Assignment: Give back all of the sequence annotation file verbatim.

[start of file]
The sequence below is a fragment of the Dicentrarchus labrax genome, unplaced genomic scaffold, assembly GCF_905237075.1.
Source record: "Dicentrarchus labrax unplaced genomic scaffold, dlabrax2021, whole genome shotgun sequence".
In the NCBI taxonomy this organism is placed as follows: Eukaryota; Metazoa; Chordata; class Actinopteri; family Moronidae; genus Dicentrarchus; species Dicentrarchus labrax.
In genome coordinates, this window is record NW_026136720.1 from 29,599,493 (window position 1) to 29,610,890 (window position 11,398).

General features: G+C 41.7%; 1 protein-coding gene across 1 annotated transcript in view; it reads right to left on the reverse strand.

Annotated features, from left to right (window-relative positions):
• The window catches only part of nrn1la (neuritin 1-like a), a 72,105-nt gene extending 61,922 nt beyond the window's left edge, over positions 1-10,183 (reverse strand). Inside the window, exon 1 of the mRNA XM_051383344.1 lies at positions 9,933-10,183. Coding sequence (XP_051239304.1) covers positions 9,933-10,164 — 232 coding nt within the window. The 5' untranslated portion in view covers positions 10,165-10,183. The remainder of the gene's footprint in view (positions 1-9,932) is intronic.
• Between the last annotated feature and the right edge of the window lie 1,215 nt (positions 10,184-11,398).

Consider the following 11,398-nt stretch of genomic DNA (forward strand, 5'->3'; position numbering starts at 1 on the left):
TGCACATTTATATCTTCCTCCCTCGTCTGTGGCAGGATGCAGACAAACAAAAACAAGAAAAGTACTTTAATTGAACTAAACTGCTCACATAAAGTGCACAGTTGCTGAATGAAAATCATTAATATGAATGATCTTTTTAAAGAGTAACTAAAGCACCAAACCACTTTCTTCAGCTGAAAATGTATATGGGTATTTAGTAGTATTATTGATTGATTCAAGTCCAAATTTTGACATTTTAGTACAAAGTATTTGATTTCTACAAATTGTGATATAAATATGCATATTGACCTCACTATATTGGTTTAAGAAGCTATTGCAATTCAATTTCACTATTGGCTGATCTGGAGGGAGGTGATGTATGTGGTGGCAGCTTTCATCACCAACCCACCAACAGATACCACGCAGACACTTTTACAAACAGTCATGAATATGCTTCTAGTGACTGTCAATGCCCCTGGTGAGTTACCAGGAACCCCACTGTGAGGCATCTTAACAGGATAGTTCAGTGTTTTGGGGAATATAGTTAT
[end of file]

The sequence below is a fragment of the Dicentrarchus labrax genome, unplaced genomic scaffold, assembly GCF_905237075.1.
Source record: "Dicentrarchus labrax unplaced genomic scaffold, dlabrax2021, whole genome shotgun sequence".
In the NCBI taxonomy this organism is placed as follows: Eukaryota; Metazoa; Chordata; class Actinopteri; family Moronidae; genus Dicentrarchus; species Dicentrarchus labrax.
In genome coordinates, this window is record NW_026136720.1 from 29,599,493 (window position 1) to 29,610,890 (window position 11,398).

General features: G+C 41.7%; 1 protein-coding gene across 1 annotated transcript in view; it reads right to left on the reverse strand.

Annotated features, from left to right (window-relative positions):
• The window catches only part of nrn1la (neuritin 1-like a), a 72,105-nt gene extending 61,922 nt beyond the window's left edge, over positions 1-10,183 (reverse strand). Inside the window, exon 1 of the mRNA XM_051383344.1 lies at positions 9,933-10,183. Coding sequence (XP_051239304.1) covers positions 9,933-10,164 — 232 coding nt within the window. The 5' untranslated portion in view covers positions 10,165-10,183. The remainder of the gene's footprint in view (positions 1-9,932) is intronic.
• Between the last annotated feature and the right edge of the window lie 1,215 nt (positions 10,184-11,398).

Consider the following 11,398-nt stretch of genomic DNA (forward strand, 5'->3'; position numbering starts at 1 on the left):
TGCACATTTATATCTTCCTCCCTCGTCTGTGGCAGGATGCAGACAAACAAAAACAAGAAAAGTACTTTAATTGAACTAAACTGCTCACATAAAGTGCACAGTTGCTGAATGAAAATCATTAATATGAATGATCTTTTTAAAGAGTAACTAAAGCACCAAACCACTTTCTTCAGCTGAAAATGTATATGGGTATTTAGTAGTATTATTGATTGATTCAAGTCCAAATTTTGACATTTTAGTACAAAGTATTTGATTTCTACAAATTGTGATATAAATATGCATATTGACCTCACTATATTGGTTTAAGAAGCTATTGCAATTCAATTTCACTATTGGCTGATCTGGAGGGAGGTGATGTATGTGGTGGCAGCTTTCATCACCAACCCACCAACAGATACCACGCAGACACTTTTACAAACAGTCATGAATATGCTTCTAGTGACTGTCAATGCCCCTGGTGAGTTACCAGGAACCCCACTGTGAGGCATCTTAACAGGATAGTTCAGTGTTTTGGGGAATATAGTTAT